d) To strengthen ownership of the peace process by supporting and empowering communities to handle conflicts at the grassroots level;
e) To monitor acts of violence against civilian in conflict affected areas; and
f) To strengthen linkages and information-sharing between IMT and Peace Panels.
For Bencita Saliling, an Arumanen Manuvu who hails from Carmen, North Cotabato, her participation in the CPC is a hard-won achievement not only for women but also for the Arumanen Manuvu tribe. “Since childhood days, the only thing I know whenever there is fighting is to run away for safety in the evacuation centers. The thought of armed groups was already horrifying, how much more to monitor and report the violations they have committed against civilians. I could not even dare to face and talk to soldiers and rebels alike. That was then completely unimaginable. Seeing that as my new role now in the CPC signals the beginning of a process of genuine conflict resolution and transformation. Peace is now possible as the then unimaginable is already happening.”
For Rohanifa Atar, who is a young Moro woman from Lanao, her involvement in the CPC is a breakthrough. “I could not even bring myself to talking with men, how much more to military soldiers and rebels. But the presence of these brave and courageous women in the CPC had boosted my confidence. If people from other countries have left the comfort of their homes to help us here in Mindanao, if they are doing this to protect Bangsamoro civilians, how much more is expected of me as a Muslim woman?”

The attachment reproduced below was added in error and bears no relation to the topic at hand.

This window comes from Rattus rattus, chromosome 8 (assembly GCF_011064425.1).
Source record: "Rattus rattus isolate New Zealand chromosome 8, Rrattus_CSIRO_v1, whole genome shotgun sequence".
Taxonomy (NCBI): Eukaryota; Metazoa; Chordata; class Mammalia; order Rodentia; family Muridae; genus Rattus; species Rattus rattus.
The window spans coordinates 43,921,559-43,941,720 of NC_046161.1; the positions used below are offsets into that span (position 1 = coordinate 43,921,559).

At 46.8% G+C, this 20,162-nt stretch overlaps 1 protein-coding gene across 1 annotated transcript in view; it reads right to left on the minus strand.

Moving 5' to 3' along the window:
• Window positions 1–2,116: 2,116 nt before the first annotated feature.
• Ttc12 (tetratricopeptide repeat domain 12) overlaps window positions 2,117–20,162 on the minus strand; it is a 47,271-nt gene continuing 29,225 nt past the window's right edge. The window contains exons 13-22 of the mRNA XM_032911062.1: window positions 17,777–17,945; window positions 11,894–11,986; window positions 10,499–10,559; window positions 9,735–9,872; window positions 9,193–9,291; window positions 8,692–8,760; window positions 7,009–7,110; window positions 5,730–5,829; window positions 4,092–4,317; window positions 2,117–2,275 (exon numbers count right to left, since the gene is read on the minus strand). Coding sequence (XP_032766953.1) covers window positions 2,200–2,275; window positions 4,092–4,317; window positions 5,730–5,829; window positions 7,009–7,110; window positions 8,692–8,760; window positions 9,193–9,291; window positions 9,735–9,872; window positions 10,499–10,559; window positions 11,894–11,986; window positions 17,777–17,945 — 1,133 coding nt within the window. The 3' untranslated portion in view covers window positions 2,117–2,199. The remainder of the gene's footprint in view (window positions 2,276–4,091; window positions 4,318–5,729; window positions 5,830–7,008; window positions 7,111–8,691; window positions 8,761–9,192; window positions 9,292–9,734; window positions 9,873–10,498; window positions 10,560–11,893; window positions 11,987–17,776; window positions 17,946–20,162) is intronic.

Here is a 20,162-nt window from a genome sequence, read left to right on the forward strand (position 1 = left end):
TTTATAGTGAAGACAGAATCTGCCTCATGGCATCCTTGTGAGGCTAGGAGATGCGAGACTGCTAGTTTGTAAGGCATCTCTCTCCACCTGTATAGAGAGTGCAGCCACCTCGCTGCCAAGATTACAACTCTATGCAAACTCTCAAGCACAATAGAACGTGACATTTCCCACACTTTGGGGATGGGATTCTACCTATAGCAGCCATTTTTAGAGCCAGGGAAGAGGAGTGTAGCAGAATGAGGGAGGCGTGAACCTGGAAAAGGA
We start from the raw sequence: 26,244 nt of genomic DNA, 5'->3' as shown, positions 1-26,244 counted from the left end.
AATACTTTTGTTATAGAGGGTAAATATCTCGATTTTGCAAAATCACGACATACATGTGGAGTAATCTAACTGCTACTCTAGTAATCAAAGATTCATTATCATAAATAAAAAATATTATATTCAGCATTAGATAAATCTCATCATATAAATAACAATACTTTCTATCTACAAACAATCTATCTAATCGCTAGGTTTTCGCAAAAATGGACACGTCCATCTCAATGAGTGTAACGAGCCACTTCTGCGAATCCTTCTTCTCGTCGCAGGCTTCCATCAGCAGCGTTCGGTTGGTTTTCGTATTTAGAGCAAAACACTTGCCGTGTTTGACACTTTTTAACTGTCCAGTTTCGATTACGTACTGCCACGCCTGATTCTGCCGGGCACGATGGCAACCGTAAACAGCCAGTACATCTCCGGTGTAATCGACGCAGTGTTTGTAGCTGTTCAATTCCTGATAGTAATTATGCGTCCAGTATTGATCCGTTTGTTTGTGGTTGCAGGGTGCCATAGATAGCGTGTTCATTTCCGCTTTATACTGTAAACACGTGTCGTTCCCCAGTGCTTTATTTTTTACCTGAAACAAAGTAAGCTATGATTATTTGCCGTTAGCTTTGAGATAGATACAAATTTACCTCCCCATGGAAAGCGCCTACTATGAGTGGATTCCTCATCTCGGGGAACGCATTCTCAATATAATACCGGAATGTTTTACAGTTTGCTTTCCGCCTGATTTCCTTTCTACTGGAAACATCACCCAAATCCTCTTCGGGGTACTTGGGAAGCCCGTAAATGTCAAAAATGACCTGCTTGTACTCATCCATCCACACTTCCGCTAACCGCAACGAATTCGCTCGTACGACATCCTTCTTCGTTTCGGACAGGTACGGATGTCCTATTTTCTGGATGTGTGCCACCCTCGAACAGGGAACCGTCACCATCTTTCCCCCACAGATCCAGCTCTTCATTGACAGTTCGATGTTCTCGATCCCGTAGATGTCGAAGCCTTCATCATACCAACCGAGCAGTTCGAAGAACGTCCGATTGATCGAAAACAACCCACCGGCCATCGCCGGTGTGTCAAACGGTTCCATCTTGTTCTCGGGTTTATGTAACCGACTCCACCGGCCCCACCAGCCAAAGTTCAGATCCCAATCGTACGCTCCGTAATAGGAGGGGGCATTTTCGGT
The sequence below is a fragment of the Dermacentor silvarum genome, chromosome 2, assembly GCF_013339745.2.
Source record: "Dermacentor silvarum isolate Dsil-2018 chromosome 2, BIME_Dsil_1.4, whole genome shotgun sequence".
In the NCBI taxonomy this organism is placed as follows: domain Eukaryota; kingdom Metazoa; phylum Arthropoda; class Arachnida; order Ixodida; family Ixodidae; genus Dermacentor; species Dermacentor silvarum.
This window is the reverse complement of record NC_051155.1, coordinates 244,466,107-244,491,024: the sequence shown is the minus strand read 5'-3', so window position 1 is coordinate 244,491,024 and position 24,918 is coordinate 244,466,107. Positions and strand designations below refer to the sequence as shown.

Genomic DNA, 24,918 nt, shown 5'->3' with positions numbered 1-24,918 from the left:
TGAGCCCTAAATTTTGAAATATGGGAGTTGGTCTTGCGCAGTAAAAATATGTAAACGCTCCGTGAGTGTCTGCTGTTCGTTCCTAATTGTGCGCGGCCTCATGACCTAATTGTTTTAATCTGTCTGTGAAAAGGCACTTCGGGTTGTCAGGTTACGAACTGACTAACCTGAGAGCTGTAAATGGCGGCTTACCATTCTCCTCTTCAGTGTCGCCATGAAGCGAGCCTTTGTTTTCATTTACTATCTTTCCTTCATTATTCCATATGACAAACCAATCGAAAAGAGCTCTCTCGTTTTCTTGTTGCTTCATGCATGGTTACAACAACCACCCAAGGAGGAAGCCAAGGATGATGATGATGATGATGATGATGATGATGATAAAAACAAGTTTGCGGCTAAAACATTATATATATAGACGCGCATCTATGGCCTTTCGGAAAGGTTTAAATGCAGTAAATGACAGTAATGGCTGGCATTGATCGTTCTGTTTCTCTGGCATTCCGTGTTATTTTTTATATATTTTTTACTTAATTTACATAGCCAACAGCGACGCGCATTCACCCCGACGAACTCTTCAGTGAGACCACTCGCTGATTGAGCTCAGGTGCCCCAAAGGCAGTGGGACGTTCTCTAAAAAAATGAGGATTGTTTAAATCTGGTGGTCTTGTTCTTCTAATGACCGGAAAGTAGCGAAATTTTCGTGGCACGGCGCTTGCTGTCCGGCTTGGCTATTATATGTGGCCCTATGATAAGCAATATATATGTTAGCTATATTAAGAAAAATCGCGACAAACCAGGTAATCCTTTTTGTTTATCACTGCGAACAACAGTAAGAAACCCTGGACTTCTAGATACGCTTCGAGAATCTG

Dinah Montecillo, a Cebuana from Kauswagan and a wife of a pastor, is now accused by some of her neighbors as anti-Christian because she dared to visit Maranao communities in Lanao del Sur. “Being in dialogue with the Maranaos can be misconstrued as a betrayal in these highly polarized societies. I don’t mind these comments anymore even if sometimes I get deeply hurt. What is important is my faith that the peacemaking work that I am doing is very much pleasing to God. If that is anti-Christian to some people, so be it. I realized that we are all victims here whether you are a Muslim or Christian. And that is why I am working together with Muslim and indigenous women in the CPC so that altogether, we can stop our men from attacking civilian communities.”
Why women? Imagine a place without your mothers, grandmothers, wives, girlfriends, aunts, daughters and granddaughters? That is like missing the other half of the world. If we want to have a meaningful change on the way the peace process moves in Mindanao, we cannot continue to begrudge the women their rightful place in peace and security processes.
For more information on the IPJ’s work in Mindanao, please see our “In the Field – Philippines” page.
 Established in 2001, the Mindanao Peoples Caucus is an alliance of over 50 grassroots organizations from indigenous, settler and Bangsamoro communities which seeks to strengthen grassroots participation in peace talks between the government and Moro Islamic Liberation Front and works toward an inclusive political settlement of the armed conflict in Mindanao.